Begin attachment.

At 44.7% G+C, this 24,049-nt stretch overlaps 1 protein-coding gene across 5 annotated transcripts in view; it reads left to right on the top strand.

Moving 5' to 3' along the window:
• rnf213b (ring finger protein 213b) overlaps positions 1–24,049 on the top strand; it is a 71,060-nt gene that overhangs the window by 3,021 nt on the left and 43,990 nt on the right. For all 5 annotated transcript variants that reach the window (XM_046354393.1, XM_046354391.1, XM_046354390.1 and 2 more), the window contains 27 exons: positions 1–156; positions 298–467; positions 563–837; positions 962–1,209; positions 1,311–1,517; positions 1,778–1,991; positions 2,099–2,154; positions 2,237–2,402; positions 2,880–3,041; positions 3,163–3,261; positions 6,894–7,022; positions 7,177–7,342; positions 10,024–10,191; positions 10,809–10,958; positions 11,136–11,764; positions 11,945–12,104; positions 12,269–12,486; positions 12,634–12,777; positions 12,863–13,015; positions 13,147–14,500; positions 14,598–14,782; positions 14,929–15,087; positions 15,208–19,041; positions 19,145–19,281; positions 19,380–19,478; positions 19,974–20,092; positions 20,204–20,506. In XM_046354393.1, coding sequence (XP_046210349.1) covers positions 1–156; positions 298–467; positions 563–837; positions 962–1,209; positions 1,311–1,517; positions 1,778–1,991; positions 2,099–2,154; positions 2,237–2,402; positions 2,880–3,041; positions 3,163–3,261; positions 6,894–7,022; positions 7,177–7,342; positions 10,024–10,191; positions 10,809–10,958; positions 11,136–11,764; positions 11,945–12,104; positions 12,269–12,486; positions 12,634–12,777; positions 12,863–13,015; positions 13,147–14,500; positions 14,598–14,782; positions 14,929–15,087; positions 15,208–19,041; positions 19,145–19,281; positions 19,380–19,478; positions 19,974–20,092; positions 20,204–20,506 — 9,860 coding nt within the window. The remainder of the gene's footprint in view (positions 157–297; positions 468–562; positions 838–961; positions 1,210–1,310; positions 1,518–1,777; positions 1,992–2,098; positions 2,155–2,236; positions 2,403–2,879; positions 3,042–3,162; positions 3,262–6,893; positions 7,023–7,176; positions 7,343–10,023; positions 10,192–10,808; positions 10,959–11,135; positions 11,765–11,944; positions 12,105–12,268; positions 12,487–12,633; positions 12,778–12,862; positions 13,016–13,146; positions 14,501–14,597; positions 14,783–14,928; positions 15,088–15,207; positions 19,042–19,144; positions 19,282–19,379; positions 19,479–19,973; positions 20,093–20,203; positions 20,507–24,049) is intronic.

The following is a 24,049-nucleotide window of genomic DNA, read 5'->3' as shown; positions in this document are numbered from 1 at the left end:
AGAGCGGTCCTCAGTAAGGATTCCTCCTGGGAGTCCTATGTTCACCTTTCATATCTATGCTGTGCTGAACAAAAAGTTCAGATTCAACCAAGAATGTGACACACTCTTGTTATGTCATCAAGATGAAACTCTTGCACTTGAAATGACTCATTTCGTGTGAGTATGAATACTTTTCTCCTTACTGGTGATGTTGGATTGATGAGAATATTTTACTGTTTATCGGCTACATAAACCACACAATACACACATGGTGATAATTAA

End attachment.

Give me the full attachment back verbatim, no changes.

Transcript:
At 44.7% G+C, this 24,049-nt stretch overlaps 1 protein-coding gene across 5 annotated transcripts in view; it reads left to right on the top strand.

Moving 5' to 3' along the window:
• rnf213b (ring finger protein 213b) overlaps positions 1–24,049 on the top strand; it is a 71,060-nt gene that overhangs the window by 3,021 nt on the left and 43,990 nt on the right. For all 5 annotated transcript variants that reach the window (XM_046354393.1, XM_046354391.1, XM_046354390.1 and 2 more), the window contains 27 exons: positions 1–156; positions 298–467; positions 563–837; positions 962–1,209; positions 1,311–1,517; positions 1,778–1,991; positions 2,099–2,154; positions 2,237–2,402; positions 2,880–3,041; positions 3,163–3,261; positions 6,894–7,022; positions 7,177–7,342; positions 10,024–10,191; positions 10,809–10,958; positions 11,136–11,764; positions 11,945–12,104; positions 12,269–12,486; positions 12,634–12,777; positions 12,863–13,015; positions 13,147–14,500; positions 14,598–14,782; positions 14,929–15,087; positions 15,208–19,041; positions 19,145–19,281; positions 19,380–19,478; positions 19,974–20,092; positions 20,204–20,506. In XM_046354393.1, coding sequence (XP_046210349.1) covers positions 1–156; positions 298–467; positions 563–837; positions 962–1,209; positions 1,311–1,517; positions 1,778–1,991; positions 2,099–2,154; positions 2,237–2,402; positions 2,880–3,041; positions 3,163–3,261; positions 6,894–7,022; positions 7,177–7,342; positions 10,024–10,191; positions 10,809–10,958; positions 11,136–11,764; positions 11,945–12,104; positions 12,269–12,486; positions 12,634–12,777; positions 12,863–13,015; positions 13,147–14,500; positions 14,598–14,782; positions 14,929–15,087; positions 15,208–19,041; positions 19,145–19,281; positions 19,380–19,478; positions 19,974–20,092; positions 20,204–20,506 — 9,860 coding nt within the window. The remainder of the gene's footprint in view (positions 157–297; positions 468–562; positions 838–961; positions 1,210–1,310; positions 1,518–1,777; positions 1,992–2,098; positions 2,155–2,236; positions 2,403–2,879; positions 3,042–3,162; positions 3,262–6,893; positions 7,023–7,176; positions 7,343–10,023; positions 10,192–10,808; positions 10,959–11,135; positions 11,765–11,944; positions 12,105–12,268; positions 12,487–12,633; positions 12,778–12,862; positions 13,016–13,146; positions 14,501–14,597; positions 14,783–14,928; positions 15,088–15,207; positions 19,042–19,144; positions 19,282–19,379; positions 19,479–19,973; positions 20,093–20,203; positions 20,507–24,049) is intronic.

The following is a 24,049-nucleotide window of genomic DNA, read 5'->3' as shown; positions in this document are numbered from 1 at the left end:
AGAGCGGTCCTCAGTAAGGATTCCTCCTGGGAGTCCTATGTTCACCTTTCATATCTATGCTGTGCTGAACAAAAAGTTCAGATTCAACCAAGAATGTGACACACTCTTGTTATGTCATCAAGATGAAACTCTTGCACTTGAAATGACTCATTTCGTGTGAGTATGAATACTTTTCTCCTTACTGGTGATGTTGGATTGATGAGAATATTTTACTGTTTATCGGCTACATAAACCACACAATACACACATGGTGATAATTAA